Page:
The USEC is pursuing privatization through an initial public offering (IPO), or a merger/acquisition (M&A). An IPO would create a publicly traded taxpaying entity. Through an M&A, USEC would be purchased at a competitive sale by a "strategic buyer." A provision would allow USEC to establish a state-chartered private profit corporation into which it could merge. This provision would then permit the stockholders to change USEC without federal legislation. One consortium is already established to purchase USEC and the possibility exists that another consortium will be set up for the same intention.
The conference report for H.R. 3019 (renamed the Omnibus Consolidated Rescissions and Appropriations Act of 1996) was passed by the House and the Senate on April 25, 1996, and was signed by the President (P.L. 104-134) on April 26, 1996.
The New York-based company Pleiades is putting together a consortium and the financing for the purchase of the USEC. Pleiades was formed for the purposes of acquiring the USEC. Pleiades intends to establish a vertically integrated company that would be financed through debt and equity. Another group of companies (AlliedSignal, Fluor Daniel, Lockheed Martin, General Atomics, and Babcock & Wilcox) signed a memorandum of understanding to look at the possibility of forming a consortium to privatize USEC.
On November 14, 1996, an agreement was reached to amend the U.S.- Russian HEU deal. Among other things, the amendment would increase the pace of deliveries of low enriched uranium (LEU) by 50% over 5 years (1997-2001). The amendment specifies delivery of 18 metric tons (mt) in 1997, 24 mt in 1998, and 30 mt in the years 1999 - 2001. The LEU under this amendment will be derived from about 132 mt of highly enriched uranium (HEU). Transparency issues remain a concern. The U.S. government and USEC want to ensure that the materials received were from dismantled nuclear weapons. Further, in compliance with the Energy Policy Act of 1992, the Nuclear Regulatory Commission issued certificates to the USEC to operate both uranium enrichment facilities.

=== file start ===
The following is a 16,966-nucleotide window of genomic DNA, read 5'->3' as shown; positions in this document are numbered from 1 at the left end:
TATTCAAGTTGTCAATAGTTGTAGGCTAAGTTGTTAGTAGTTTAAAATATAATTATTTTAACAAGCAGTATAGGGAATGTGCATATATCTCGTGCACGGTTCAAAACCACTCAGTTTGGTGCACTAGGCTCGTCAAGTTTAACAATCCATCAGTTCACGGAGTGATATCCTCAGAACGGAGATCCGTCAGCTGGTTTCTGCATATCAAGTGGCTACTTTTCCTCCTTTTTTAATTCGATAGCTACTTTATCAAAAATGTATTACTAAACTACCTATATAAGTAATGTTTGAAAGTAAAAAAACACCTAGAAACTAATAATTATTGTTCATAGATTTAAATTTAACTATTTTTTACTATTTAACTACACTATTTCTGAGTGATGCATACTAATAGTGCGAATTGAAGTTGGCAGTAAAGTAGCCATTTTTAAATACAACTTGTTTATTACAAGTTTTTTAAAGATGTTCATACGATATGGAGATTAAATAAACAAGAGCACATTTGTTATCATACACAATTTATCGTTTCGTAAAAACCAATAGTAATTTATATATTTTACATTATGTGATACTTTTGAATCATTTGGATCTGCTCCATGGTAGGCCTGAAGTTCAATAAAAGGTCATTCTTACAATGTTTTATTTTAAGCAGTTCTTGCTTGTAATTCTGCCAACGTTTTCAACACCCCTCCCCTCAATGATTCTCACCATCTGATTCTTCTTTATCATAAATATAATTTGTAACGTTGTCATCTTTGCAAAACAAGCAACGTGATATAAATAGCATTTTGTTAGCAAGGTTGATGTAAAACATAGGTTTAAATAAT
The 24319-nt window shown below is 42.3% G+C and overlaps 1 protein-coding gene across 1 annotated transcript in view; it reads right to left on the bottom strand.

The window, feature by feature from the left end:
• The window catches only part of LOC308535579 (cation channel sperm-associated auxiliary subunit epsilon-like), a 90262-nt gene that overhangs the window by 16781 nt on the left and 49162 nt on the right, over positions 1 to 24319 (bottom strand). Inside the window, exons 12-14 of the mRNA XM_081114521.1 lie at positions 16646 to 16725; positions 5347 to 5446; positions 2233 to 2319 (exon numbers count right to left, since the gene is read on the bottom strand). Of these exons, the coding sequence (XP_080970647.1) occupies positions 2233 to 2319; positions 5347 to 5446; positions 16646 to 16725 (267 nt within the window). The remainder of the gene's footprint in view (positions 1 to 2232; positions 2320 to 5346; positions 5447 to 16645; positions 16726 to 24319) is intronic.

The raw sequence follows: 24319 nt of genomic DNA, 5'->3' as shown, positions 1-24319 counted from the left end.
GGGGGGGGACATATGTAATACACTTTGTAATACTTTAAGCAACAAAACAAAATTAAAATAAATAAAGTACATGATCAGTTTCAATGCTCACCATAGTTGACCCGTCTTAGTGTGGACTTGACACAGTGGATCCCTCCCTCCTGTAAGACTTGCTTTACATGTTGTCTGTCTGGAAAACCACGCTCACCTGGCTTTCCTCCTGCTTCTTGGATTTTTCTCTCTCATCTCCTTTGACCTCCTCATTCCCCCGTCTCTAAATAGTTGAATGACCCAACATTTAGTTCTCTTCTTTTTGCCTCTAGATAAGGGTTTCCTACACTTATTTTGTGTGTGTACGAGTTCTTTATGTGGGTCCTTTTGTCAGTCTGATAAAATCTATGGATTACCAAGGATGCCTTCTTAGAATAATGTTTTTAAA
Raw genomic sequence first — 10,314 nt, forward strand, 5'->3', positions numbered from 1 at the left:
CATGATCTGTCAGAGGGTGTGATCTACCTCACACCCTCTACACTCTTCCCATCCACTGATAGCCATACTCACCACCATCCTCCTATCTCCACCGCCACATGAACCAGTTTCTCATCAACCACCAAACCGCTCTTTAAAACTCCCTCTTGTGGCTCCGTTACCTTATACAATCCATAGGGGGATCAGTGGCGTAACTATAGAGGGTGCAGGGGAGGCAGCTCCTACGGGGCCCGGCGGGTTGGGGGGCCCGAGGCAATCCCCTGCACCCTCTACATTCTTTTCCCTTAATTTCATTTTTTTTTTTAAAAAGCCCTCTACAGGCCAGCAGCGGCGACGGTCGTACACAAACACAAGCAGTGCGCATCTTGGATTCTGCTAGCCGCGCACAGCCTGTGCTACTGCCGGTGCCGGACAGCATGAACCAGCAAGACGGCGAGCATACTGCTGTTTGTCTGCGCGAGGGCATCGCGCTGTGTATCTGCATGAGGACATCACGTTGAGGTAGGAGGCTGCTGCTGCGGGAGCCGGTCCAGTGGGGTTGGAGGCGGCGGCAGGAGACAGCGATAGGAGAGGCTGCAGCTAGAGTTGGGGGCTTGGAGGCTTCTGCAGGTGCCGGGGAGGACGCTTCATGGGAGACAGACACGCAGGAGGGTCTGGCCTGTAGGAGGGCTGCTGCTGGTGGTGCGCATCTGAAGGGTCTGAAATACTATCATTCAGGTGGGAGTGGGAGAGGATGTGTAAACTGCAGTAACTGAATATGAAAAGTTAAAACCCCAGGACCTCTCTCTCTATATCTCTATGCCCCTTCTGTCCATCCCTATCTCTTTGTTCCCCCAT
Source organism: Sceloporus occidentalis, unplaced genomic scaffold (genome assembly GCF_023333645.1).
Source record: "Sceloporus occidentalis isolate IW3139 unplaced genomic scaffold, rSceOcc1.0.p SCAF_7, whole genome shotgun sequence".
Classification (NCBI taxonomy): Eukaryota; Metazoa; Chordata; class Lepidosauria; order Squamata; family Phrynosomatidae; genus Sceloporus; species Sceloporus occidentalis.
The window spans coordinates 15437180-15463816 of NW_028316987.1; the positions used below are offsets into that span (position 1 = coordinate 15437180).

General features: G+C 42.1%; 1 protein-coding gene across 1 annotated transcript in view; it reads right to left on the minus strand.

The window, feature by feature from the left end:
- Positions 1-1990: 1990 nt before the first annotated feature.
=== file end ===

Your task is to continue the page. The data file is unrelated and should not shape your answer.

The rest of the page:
The U.S. enrichment program was created by the government in the 1940s to provide the U.S. military with enriched uranium for nuclear weapons. A 1964 amendment to the Atomic Energy Act of 1954 gave the Atomic Energy Commission authority to provide enrichment services to the nuclear power industry on a commercial basis. The law allowed the nuclear power industry to purchase uranium and have it enriched at government enrichment facilities. This practice began in 1969. The government was required to charge enrichment fees sufficient to cover all costs on the number of "separative work units" (SWUs) needed to increase the percentage of fissile U-235 to the desired level for nuclear fuel. The United States Uranium Enrichment Enterprise (UEE) was vested in the DOE upon DOE's creation in 1977.